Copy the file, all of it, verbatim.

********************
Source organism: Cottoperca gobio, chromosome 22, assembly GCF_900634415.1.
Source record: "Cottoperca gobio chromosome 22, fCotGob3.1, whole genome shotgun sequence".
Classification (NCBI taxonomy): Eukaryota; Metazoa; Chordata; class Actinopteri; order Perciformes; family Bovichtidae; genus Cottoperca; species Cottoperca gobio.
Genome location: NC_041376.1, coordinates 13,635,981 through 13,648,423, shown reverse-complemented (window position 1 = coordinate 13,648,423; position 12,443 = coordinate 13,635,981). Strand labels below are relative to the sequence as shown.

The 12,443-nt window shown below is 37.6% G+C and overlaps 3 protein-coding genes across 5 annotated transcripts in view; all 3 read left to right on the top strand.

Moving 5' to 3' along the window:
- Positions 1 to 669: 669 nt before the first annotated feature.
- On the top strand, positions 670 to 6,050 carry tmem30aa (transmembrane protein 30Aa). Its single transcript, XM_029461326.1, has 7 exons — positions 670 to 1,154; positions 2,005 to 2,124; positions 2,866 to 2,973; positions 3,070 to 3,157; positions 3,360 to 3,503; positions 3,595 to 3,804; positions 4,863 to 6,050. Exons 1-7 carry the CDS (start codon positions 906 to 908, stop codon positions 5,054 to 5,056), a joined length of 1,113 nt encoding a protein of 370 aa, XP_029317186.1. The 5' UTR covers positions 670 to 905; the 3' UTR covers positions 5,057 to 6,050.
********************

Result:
Source organism: Cottoperca gobio, chromosome 22, assembly GCF_900634415.1.
Source record: "Cottoperca gobio chromosome 22, fCotGob3.1, whole genome shotgun sequence".
Classification (NCBI taxonomy): Eukaryota; Metazoa; Chordata; class Actinopteri; order Perciformes; family Bovichtidae; genus Cottoperca; species Cottoperca gobio.
Genome location: NC_041376.1, coordinates 13,635,981 through 13,648,423, shown reverse-complemented (window position 1 = coordinate 13,648,423; position 12,443 = coordinate 13,635,981). Strand labels below are relative to the sequence as shown.

The 12,443-nt window shown below is 37.6% G+C and overlaps 3 protein-coding genes across 5 annotated transcripts in view; all 3 read left to right on the top strand.

Moving 5' to 3' along the window:
- Positions 1 to 669: 669 nt before the first annotated feature.
- On the top strand, positions 670 to 6,050 carry tmem30aa (transmembrane protein 30Aa). Its single transcript, XM_029461326.1, has 7 exons — positions 670 to 1,154; positions 2,005 to 2,124; positions 2,866 to 2,973; positions 3,070 to 3,157; positions 3,360 to 3,503; positions 3,595 to 3,804; positions 4,863 to 6,050. Exons 1-7 carry the CDS (start codon positions 906 to 908, stop codon positions 5,054 to 5,056), a joined length of 1,113 nt encoding a protein of 370 aa, XP_029317186.1. The 5' UTR covers positions 670 to 905; the 3' UTR covers positions 5,057 to 6,050.